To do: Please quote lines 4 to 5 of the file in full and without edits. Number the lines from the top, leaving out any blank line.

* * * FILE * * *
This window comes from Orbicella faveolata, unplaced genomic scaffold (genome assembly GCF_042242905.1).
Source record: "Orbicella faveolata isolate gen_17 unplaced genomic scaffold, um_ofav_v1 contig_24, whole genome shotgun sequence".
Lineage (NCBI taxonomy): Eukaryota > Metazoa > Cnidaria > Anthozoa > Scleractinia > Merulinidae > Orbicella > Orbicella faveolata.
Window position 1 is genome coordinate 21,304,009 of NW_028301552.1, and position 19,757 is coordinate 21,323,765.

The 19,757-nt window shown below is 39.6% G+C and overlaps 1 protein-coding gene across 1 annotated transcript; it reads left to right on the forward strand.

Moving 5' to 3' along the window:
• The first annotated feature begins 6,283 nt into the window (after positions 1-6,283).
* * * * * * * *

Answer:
Window position 1 is genome coordinate 21,304,009 of NW_028301552.1, and position 19,757 is coordinate 21,323,765.

The 19,757-nt window shown below is 39.6% G+C and overlaps 1 protein-coding gene across 1 annotated transcript; it reads left to right on the forward strand.